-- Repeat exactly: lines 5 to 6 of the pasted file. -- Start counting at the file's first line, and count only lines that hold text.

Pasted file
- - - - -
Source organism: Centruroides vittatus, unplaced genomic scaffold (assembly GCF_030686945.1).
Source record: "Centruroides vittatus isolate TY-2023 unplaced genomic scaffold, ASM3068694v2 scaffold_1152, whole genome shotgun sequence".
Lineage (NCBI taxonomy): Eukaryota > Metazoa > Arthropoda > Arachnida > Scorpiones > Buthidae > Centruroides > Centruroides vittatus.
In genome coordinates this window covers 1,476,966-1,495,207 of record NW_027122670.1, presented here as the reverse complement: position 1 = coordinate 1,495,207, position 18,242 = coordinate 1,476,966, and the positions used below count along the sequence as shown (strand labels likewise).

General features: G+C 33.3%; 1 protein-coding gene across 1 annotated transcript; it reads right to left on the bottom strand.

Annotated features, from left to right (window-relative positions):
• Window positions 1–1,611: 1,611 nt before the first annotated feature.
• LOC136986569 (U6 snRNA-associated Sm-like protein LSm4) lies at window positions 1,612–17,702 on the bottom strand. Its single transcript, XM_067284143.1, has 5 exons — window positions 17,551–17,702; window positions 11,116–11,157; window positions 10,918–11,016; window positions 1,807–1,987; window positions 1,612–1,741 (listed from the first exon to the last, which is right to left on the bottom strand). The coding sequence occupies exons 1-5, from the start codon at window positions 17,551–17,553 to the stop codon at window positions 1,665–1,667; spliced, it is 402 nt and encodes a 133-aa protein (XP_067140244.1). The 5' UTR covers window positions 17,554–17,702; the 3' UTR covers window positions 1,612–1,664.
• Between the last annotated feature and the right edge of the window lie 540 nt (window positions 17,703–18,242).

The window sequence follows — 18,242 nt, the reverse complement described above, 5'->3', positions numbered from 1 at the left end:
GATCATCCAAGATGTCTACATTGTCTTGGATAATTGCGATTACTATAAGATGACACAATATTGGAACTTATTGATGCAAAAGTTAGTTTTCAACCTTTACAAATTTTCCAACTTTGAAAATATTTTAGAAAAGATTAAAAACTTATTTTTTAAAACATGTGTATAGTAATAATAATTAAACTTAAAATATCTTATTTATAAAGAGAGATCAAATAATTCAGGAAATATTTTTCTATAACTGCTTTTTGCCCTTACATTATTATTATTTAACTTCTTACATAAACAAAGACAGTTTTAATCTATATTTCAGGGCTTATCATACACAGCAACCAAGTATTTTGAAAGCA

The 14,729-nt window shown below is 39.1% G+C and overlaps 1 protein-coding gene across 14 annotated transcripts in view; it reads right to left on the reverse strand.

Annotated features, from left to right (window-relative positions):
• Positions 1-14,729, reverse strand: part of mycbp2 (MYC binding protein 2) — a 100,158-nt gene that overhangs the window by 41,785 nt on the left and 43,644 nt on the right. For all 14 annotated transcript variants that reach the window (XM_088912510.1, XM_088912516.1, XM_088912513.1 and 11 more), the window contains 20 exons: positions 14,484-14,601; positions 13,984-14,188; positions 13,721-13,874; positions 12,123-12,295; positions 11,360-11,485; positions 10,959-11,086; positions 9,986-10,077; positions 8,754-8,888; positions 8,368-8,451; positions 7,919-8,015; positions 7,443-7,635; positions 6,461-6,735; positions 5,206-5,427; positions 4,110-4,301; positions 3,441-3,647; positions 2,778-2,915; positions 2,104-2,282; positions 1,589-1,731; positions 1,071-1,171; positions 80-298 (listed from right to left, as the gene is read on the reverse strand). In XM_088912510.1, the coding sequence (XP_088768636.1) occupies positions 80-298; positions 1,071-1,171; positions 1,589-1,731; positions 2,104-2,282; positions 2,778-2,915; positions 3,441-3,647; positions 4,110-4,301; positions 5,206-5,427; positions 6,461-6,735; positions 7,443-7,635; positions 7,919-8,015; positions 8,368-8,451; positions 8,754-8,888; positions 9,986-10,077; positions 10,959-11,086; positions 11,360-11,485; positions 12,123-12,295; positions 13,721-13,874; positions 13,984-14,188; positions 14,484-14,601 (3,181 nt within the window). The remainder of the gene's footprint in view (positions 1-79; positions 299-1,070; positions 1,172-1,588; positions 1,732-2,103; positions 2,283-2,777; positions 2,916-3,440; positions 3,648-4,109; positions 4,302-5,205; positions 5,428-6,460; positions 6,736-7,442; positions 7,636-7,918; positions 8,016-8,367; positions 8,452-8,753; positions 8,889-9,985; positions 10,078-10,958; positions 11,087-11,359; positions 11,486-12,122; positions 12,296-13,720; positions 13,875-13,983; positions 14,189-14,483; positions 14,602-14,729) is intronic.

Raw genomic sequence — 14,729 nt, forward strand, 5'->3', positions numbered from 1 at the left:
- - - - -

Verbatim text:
General features: G+C 33.3%; 1 protein-coding gene across 1 annotated transcript; it reads right to left on the bottom strand.

Annotated features, from left to right (window-relative positions):